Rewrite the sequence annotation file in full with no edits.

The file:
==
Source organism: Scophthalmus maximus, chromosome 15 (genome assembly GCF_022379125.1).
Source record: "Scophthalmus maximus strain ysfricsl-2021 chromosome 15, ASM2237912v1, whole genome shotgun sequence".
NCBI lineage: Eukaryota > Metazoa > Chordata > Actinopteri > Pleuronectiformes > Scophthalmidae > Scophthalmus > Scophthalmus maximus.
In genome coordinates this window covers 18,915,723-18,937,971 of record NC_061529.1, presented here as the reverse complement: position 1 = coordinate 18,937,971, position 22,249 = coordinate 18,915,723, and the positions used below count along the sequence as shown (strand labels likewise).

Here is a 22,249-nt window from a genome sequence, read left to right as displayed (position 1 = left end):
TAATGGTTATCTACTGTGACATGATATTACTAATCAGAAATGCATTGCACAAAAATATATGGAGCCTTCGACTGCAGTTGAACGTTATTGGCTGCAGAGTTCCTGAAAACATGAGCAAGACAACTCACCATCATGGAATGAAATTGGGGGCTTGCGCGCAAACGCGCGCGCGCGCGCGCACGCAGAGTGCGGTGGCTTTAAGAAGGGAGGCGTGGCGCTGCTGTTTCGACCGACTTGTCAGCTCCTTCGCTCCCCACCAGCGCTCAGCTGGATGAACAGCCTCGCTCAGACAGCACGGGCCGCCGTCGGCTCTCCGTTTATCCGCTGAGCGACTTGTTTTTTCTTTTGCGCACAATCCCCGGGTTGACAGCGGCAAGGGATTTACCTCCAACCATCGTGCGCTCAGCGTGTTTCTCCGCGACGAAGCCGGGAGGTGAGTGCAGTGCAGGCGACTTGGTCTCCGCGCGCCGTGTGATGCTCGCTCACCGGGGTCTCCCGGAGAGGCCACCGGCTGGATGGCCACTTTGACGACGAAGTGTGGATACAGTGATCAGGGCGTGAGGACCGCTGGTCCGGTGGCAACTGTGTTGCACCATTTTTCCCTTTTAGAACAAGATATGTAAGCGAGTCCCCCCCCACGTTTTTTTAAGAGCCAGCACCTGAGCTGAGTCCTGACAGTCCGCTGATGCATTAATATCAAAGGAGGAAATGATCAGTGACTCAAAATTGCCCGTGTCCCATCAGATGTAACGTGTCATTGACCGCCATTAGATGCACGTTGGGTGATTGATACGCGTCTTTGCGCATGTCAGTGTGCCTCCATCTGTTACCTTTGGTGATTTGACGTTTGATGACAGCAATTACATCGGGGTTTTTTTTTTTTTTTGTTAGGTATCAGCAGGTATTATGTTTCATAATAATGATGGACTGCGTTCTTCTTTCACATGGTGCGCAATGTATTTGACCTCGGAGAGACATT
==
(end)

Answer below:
Source organism: Scophthalmus maximus, chromosome 15 (genome assembly GCF_022379125.1).
Source record: "Scophthalmus maximus strain ysfricsl-2021 chromosome 15, ASM2237912v1, whole genome shotgun sequence".
NCBI lineage: Eukaryota > Metazoa > Chordata > Actinopteri > Pleuronectiformes > Scophthalmidae > Scophthalmus > Scophthalmus maximus.
In genome coordinates this window covers 18,915,723-18,937,971 of record NC_061529.1, presented here as the reverse complement: position 1 = coordinate 18,937,971, position 22,249 = coordinate 18,915,723, and the positions used below count along the sequence as shown (strand labels likewise).

Here is a 22,249-nt window from a genome sequence, read left to right as displayed (position 1 = left end):
TAATGGTTATCTACTGTGACATGATATTACTAATCAGAAATGCATTGCACAAAAATATATGGAGCCTTCGACTGCAGTTGAACGTTATTGGCTGCAGAGTTCCTGAAAACATGAGCAAGACAACTCACCATCATGGAATGAAATTGGGGGCTTGCGCGCAAACGCGCGCGCGCGCGCGCACGCAGAGTGCGGTGGCTTTAAGAAGGGAGGCGTGGCGCTGCTGTTTCGACCGACTTGTCAGCTCCTTCGCTCCCCACCAGCGCTCAGCTGGATGAACAGCCTCGCTCAGACAGCACGGGCCGCCGTCGGCTCTCCGTTTATCCGCTGAGCGACTTGTTTTTTCTTTTGCGCACAATCCCCGGGTTGACAGCGGCAAGGGATTTACCTCCAACCATCGTGCGCTCAGCGTGTTTCTCCGCGACGAAGCCGGGAGGTGAGTGCAGTGCAGGCGACTTGGTCTCCGCGCGCCGTGTGATGCTCGCTCACCGGGGTCTCCCGGAGAGGCCACCGGCTGGATGGCCACTTTGACGACGAAGTGTGGATACAGTGATCAGGGCGTGAGGACCGCTGGTCCGGTGGCAACTGTGTTGCACCATTTTTCCCTTTTAGAACAAGATATGTAAGCGAGTCCCCCCCCACGTTTTTTTAAGAGCCAGCACCTGAGCTGAGTCCTGACAGTCCGCTGATGCATTAATATCAAAGGAGGAAATGATCAGTGACTCAAAATTGCCCGTGTCCCATCAGATGTAACGTGTCATTGACCGCCATTAGATGCACGTTGGGTGATTGATACGCGTCTTTGCGCATGTCAGTGTGCCTCCATCTGTTACCTTTGGTGATTTGACGTTTGATGACAGCAATTACATCGGGGTTTTTTTTTTTTTTTGTTAGGTATCAGCAGGTATTATGTTTCATAATAATGATGGACTGCGTTCTTCTTTCACATGGTGCGCAATGTATTTGACCTCGGAGAGACATT